8. Hi everyone, I got a prompt from Cees to swing by and see whats going on and can see a lot of old friends here hello to all, nice to see you again… I am making a Mustang and I will start to share it with you, but my one little problem is that I am part way through so I am going to share my first post and my last and a bunch of random pictures in between so we sort of catch up So to the beginning.. I posted a build thread on both LSP and Britmodeller so I have borrowed from that.. On with it then I hear you say.. ….. After reaching the pinnacle of my modelmaking goals and winning Senior National Champion at the 2017 IPMS Nationals with my Spitfire, I have been wondering what to do next.. What could possibly top that feeling, well maybe nothing, but just maybe it might be having another shot at it in a few years with another project. After a bit of a slump and an attempt at a scratchbuilt Fairey Firefly, I have settled on something that has lit the fire again and in fact is very similar in approach to the Spit. I asked Mirek at HpH to run me off one of their bespoke 1/18 subjects a P51C as again I could do a natural metal skinned finish, references are abundant and there are restoration subjects that have been documented that fill my need to understand an airframe inside out. One of those restoration subjects is Lopes Hope a P51C-5-NT that Aircorps Aviation in Minnesota have just put back in the air. I was so blown away by the photographic records they kept and the absolute commitment to accuracy they employ that I wrote to them asking for more info about the airframe. I was stunned when their VP wrote back offering to share info, permission to use their photo’s in my build log and even a small part of a real P51 to include in the model somewhere! They are the same guys that host the Aircorps Library which is an incredible online resource offering for a nominal membership fee access to all the factory drawings and manuals for a range of seminal aircraft. Their notes on this P51 and why they chose it echo my own: “Lope’s Hope 3rd was a P-51C flown by Lt. Donald Lopez. Donald and Lope’s Hope 3rd served in the China-Burma-India theater with the 14th Air Force, 23rd Fighter Group, 75th Squadron. The 23rd Fighter Group was the descendent of the famous American Volunteer Group or Flying Tigers after the US entered the war. Lt. Lopez had 5 victories in China and went on to become a test pilot in the early years of the jet age. Later he was the deputy director of the Smithsonian National Air and Space museum until his death in 2008. Donald Lopez was instrumental in the construction and opening of the National Air and Space Museum. The original wartime Lope’s Hope 3rd was a P51C-5-NT, Army Air Force Serial Number: 42-103585. The serial number information was just acquired through the generous contribution of pages from Lt. Lope’s war time log book by his granddaughter Laura Lopez. Normally a WWII fighter’s serial number is easily determined by just looking at the tail number. Squadrons in almost every theater of operations number planes this way, but not in China. In China the 23rd Fighter Group’s squadrons were assigned a block of numbers for differentiating their aircraft. The 75th squadron’s block was 150- 199 (or to 200 depending on source). Lt. Lopez used 194 on both his P-40N s and on his P-51C , Lope’s Hope 3rd. Without his log book it might have been impossible to figure out his Mustang’s AAF serial number. Our restoration airframe is a P-51C-10NT Army Air Force Serial Number: 43-24907 , that remained in the continental US during WWII and was used for training purposes during and immediately after the war. The decision to paint her in Lt. Lope’s color scheme is intended to honor him and his service to his country in WWII and to aviation all his life.” I also think it is one of the most attractive early model P51 schemes out there.. ..and to show the kind of reference available through Aircorps Aviations website, these are a few shots that show how a part restored airframe (and this one was done from the ground up) is such a valuable asset to modellers - there are details recorded in pixel perfect clarity that you just wouldn’t see unless you were in the factory when it was built.. When you marry this with the document archive, it means I can go to the P51C parts manual, find the part I want to create and in the manual is listed every part number so I can ID a fuselage frame is part 102-31156 for example.. From there, I can search the library for that part.. ..and from there create the part in Coreldraw for photo-etched parts to be made - here this part has a thicker core (in red) and then laminates with etched relief detail on them so when all assembled they will reflect the real part perfectly.. ..at this stage I am still doing lots of this translation work and creating what will be hundreds of PE parts to detail out the model.. ..lots of cockpit construction parts.. ..instrument panel bulkheads.. ..fuselage bulkheads.. ..the instrument panel is a layered structure.. ..and what will become a bespoke set of decals for all the markings & placards.. ..onto the model itself.. this literally arrived today so I am just starting to look over it and need to find a good set of plans (recommendations welcome) so I can compare what I have here - on first look it looks good, but I am sure as I learn about the airframe I will find things to change.. ..as with the Spit, it starts out as a one piece GRP moulding.. ..also included are flaps, ailerons & tailplanes along with the rudder & airscoop in resin.. ..so quite a project hopefully, and certainly one I am looking forward to - although as with the Spit I have some trepidation as it is such a well known aircraft I am going to need the help of those who know it best to make the best job out of it.. ..the only downside is that my day job changed in November and I have to be in the city a lot more so my modelling time is currently halved so updates will not be as frequent as in the past (who knows, hopefully I win the lottery & can quit ) So that is that, I hope you will join me on a long journey into the magical P51 ..that was it, my first post, now a little catch-up and I hope there is no image limit per post here ..and now we catch up to date with todays fun and games… Target for tonight is the MN26C Tropicalised Radio Compass - I think this is the reciever part.. ...note all the cables & fittings, screws, the odd colour it is - it also has some lovely labels that had to be made as decals... now I thought I would get all clever with this and the other radios and reproduced them lovingly in 3D. As I wanted to start on them now, rather than pull a favour from friends to print them I joined Shapeways where I had seen others just get stuff printed on demand. I uploaded them, paid 60 euros for ultra fine plastic (which seemed horrifically expensive for three bits no more than a cm or two square) and waited for the postman.. ..on arrival I cleaned them up and primed them.. ..not too impressed actually - they seem to have quite a coarse 'waffle' effect like a raised grid across all vertical surfaces and the bigger details don't seem very crisp.. One other major flaw was down to me - I don't know how, or why but the MN26 part seen in the pic of Lopes Hope above is not tall enough... I toyed with living with it given that one part is the cost of a half decent kit, but I couldn't so started to make one.. ..I started by making the endplates, and the box from folded litho, bulked out with plastic to keep rigidity.. ..by scaling & printing the layout I can mark what goes where on the business end.. ..I then started to make up a kit of parts for all the details.. some of our airscale bezels, guitar string, wire from a busted laptop and odds & sods from my box of watch bits... ..then assembled those prior to priming & basecoat.. ..the rear just has a little clasp.. ..also added some feet from ali tube.. ..then spent a bit of time trying to mix a colour that looked right - I looked at originals that have been sold on ebay and the pics I have and arrived at a semi metallic shade of baby poop... ..and then added all the rest of the cables & decals.. ..I like it better than the other one and I have to say it was more satisfying to make ..so thats it for now, a bit of an epic to kick off with, but at least in future it will be more regular & coherent - got to see what I can do with the radios next and have a good look around & see what people have been up to TTFN Peter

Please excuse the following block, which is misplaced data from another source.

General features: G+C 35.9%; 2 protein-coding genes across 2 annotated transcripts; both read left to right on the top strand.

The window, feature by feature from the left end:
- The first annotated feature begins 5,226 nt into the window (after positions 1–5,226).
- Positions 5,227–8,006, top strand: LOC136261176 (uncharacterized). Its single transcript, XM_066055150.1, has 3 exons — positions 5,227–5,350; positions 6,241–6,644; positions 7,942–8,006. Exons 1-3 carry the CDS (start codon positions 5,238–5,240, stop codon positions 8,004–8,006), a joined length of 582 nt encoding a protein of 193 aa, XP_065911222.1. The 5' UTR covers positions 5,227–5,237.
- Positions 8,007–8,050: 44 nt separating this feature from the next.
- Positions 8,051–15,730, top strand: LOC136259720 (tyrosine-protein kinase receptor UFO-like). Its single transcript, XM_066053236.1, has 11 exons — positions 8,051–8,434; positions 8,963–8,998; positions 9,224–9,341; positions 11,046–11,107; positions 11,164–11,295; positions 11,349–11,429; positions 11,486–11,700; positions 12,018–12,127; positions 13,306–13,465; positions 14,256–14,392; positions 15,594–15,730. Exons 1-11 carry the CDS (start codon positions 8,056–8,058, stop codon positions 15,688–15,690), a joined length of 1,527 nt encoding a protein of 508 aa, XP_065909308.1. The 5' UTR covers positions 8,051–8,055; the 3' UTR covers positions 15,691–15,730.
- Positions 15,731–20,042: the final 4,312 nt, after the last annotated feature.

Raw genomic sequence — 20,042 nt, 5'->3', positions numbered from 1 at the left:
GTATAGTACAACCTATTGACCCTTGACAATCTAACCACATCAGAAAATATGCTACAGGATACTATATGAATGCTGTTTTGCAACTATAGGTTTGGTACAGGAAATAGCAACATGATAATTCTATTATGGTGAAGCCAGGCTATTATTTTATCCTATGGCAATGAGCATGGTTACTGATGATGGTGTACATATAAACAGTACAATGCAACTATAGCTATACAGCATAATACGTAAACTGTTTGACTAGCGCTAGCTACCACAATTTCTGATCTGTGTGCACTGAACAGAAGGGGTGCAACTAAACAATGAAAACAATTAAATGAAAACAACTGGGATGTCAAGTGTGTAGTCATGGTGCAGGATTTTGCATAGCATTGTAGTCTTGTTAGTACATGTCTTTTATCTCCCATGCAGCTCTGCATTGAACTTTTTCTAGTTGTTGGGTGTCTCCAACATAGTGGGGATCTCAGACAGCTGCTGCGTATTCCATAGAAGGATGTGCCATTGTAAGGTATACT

9. airscale